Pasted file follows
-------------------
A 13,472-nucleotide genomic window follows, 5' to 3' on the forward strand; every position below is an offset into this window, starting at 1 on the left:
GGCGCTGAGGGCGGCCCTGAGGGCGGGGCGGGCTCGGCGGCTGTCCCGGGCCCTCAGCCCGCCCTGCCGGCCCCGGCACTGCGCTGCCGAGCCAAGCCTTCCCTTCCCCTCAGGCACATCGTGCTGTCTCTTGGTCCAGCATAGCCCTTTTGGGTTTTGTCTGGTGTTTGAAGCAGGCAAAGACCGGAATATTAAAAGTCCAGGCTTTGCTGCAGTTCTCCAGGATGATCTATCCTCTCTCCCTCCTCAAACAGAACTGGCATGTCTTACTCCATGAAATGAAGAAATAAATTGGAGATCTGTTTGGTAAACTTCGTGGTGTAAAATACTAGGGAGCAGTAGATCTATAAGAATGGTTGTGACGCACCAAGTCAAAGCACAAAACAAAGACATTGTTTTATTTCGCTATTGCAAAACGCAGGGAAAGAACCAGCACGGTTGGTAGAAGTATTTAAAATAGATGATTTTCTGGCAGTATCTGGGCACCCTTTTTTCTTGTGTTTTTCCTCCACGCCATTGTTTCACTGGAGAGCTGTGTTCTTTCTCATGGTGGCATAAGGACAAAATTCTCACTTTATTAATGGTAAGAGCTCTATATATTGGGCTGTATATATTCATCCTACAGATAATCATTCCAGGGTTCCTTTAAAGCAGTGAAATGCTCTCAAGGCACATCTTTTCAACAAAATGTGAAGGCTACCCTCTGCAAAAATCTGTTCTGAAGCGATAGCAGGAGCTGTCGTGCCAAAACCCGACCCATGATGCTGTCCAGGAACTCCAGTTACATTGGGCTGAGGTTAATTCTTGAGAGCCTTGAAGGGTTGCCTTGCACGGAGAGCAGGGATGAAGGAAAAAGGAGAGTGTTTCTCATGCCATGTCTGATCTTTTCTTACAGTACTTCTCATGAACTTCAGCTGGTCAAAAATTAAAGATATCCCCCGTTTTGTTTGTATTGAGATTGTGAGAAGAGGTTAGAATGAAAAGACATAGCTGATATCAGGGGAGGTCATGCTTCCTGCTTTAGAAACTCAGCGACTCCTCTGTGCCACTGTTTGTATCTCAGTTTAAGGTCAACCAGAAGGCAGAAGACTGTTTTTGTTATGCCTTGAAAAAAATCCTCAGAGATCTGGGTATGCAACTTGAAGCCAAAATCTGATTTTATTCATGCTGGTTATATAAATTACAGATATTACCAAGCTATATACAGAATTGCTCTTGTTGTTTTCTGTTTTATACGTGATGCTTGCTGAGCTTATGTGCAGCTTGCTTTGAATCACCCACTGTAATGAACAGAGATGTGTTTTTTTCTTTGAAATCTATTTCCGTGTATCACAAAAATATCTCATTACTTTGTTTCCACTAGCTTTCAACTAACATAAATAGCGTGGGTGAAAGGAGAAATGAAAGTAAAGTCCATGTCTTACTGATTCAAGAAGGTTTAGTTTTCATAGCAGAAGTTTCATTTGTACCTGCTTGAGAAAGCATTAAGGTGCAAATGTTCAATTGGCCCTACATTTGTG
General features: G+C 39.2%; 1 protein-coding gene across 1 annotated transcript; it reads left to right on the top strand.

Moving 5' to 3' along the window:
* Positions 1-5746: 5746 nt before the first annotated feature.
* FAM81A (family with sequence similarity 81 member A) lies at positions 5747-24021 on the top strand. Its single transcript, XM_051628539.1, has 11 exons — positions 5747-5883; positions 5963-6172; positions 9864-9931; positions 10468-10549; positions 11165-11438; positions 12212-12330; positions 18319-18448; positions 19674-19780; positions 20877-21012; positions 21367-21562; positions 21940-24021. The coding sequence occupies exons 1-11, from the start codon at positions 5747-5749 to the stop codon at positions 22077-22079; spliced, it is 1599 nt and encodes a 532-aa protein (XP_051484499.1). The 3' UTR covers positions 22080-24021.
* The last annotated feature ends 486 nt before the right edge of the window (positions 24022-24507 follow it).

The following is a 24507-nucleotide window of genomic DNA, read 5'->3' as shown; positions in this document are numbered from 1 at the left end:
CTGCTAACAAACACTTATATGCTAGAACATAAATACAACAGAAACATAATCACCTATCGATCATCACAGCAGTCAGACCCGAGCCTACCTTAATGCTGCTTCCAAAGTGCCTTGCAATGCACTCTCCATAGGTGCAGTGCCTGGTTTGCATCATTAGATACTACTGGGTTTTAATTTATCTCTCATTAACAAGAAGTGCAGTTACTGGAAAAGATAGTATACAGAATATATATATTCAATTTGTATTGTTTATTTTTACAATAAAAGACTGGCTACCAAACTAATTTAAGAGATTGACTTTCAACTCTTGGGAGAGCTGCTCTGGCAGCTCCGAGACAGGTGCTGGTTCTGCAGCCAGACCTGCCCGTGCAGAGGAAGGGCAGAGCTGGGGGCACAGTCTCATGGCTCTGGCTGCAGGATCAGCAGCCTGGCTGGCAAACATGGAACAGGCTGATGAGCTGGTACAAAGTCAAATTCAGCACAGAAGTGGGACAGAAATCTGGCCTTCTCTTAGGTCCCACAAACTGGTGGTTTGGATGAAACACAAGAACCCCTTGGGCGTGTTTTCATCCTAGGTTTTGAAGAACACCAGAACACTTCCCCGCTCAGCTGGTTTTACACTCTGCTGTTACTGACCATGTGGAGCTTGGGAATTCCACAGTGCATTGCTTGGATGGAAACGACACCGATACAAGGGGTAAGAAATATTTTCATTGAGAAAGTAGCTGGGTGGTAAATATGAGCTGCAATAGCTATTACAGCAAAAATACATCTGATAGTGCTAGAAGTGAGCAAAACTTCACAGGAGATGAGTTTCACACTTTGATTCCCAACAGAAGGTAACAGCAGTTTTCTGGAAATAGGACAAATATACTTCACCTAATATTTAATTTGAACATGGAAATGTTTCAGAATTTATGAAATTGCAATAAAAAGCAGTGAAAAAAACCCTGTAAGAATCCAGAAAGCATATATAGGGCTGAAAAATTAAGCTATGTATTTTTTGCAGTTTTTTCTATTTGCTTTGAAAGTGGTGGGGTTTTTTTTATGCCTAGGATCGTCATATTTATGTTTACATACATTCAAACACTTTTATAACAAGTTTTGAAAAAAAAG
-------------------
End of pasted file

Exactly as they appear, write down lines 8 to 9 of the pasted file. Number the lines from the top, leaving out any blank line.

The following is a 24507-nucleotide window of genomic DNA, read 5'->3' as shown; positions in this document are numbered from 1 at the left end:
CTGCTAACAAACACTTATATGCTAGAACATAAATACAACAGAAACATAATCACCTATCGATCATCACAGCAGTCAGACCCGAGCCTACCTTAATGCTGCTTCCAAAGTGCCTTGCAATGCACTCTCCATAGGTGCAGTGCCTGGTTTGCATCATTAGATACTACTGGGTTTTAATTTATCTCTCATTAACAAGAAGTGCAGTTACTGGAAAAGATAGTATACAGAATATATATATTCAATTTGTATTGTTTATTTTTACAATAAAAGACTGGCTACCAAACTAATTTAAGAGATTGACTTTCAACTCTTGGGAGAGCTGCTCTGGCAGCTCCGAGACAGGTGCTGGTTCTGCAGCCAGACCTGCCCGTGCAGAGGAAGGGCAGAGCTGGGGGCACAGTCTCATGGCTCTGGCTGCAGGATCAGCAGCCTGGCTGGCAAACATGGAACAGGCTGATGAGCTGGTACAAAGTCAAATTCAGCACAGAAGTGGGACAGAAATCTGGCCTTCTCTTAGGTCCCACAAACTGGTGGTTTGGATGAAACACAAGAACCCCTTGGGCGTGTTTTCATCCTAGGTTTTGAAGAACACCAGAACACTTCCCCGCTCAGCTGGTTTTACACTCTGCTGTTACTGACCATGTGGAGCTTGGGAATTCCACAGTGCATTGCTTGGATGGAAACGACACCGATACAAGGGGTAAGAAATATTTTCATTGAGAAAGTAGCTGGGTGGTAAATATGAGCTGCAATAGCTATTACAGCAAAAATACATCTGATAGTGCTAGAAGTGAGCAAAACTTCACAGGAGATGAGTTTCACACTTTGATTCCCAACAGAAGGTAACAGCAGTTTTCTGGAAATAGGACAAATATACTTCACCTAATATTTAATTTGAACATGGAAATGTTTCAGAATTTATGAAATTGCAATAAAAAGCAGTGAAAAAAACCCTGTAAGAATCCAGAAAGCATATATAGGGCTGAAAAATTAAGCTATGTATTTTTTGCAGTTTTTTCTATTTGCTTTGAAAGTGGTGGGGTTTTTTTTATGCCTAGGATCGTCATATTTATGTTTACATACATTCAAACACTTTTATAACAAGTTTTGAAAAAAAAG